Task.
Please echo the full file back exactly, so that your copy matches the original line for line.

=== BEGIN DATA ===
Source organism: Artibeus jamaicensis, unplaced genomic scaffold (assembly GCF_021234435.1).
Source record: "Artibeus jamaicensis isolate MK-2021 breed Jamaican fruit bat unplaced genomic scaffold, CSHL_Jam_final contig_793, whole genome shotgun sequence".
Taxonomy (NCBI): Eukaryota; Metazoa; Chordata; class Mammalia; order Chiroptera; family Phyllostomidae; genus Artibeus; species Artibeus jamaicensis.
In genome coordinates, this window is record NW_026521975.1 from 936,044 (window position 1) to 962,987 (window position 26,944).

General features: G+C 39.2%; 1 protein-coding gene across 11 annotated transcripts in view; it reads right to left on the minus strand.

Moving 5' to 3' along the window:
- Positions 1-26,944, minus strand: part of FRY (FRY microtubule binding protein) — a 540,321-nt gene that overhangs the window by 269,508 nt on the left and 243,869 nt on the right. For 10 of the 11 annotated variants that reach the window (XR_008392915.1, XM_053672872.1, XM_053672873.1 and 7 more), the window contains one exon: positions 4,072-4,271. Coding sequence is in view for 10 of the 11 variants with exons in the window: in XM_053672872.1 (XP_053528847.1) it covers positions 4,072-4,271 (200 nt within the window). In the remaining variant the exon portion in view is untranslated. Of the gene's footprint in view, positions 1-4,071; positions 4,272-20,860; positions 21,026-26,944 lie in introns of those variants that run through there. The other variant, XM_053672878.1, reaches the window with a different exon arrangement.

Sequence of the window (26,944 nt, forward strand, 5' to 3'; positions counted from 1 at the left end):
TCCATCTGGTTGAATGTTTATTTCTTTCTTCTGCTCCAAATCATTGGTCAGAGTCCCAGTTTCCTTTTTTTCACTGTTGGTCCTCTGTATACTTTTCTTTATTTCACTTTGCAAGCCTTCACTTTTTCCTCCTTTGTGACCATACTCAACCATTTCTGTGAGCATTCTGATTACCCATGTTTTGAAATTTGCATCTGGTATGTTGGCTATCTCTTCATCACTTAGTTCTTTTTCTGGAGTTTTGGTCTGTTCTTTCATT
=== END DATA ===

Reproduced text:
Source organism: Artibeus jamaicensis, unplaced genomic scaffold (assembly GCF_021234435.1).
Source record: "Artibeus jamaicensis isolate MK-2021 breed Jamaican fruit bat unplaced genomic scaffold, CSHL_Jam_final contig_793, whole genome shotgun sequence".
Taxonomy (NCBI): Eukaryota; Metazoa; Chordata; class Mammalia; order Chiroptera; family Phyllostomidae; genus Artibeus; species Artibeus jamaicensis.
In genome coordinates, this window is record NW_026521975.1 from 936,044 (window position 1) to 962,987 (window position 26,944).

General features: G+C 39.2%; 1 protein-coding gene across 11 annotated transcripts in view; it reads right to left on the minus strand.

Moving 5' to 3' along the window:
- Positions 1-26,944, minus strand: part of FRY (FRY microtubule binding protein) — a 540,321-nt gene that overhangs the window by 269,508 nt on the left and 243,869 nt on the right. For 10 of the 11 annotated variants that reach the window (XR_008392915.1, XM_053672872.1, XM_053672873.1 and 7 more), the window contains one exon: positions 4,072-4,271. Coding sequence is in view for 10 of the 11 variants with exons in the window: in XM_053672872.1 (XP_053528847.1) it covers positions 4,072-4,271 (200 nt within the window). In the remaining variant the exon portion in view is untranslated. Of the gene's footprint in view, positions 1-4,071; positions 4,272-20,860; positions 21,026-26,944 lie in introns of those variants that run through there. The other variant, XM_053672878.1, reaches the window with a different exon arrangement.

Sequence of the window (26,944 nt, forward strand, 5' to 3'; positions counted from 1 at the left end):
TCCATCTGGTTGAATGTTTATTTCTTTCTTCTGCTCCAAATCATTGGTCAGAGTCCCAGTTTCCTTTTTTTCACTGTTGGTCCTCTGTATACTTTTCTTTATTTCACTTTGCAAGCCTTCACTTTTTCCTCCTTTGTGACCATACTCAACCATTTCTGTGAGCATTCTGATTACCCATGTTTTGAAATTTGCATCTGGTATGTTGGCTATCTCTTCATCACTTAGTTCTTTTTCTGGAGTTTTGGTCTGTTCTTTCATT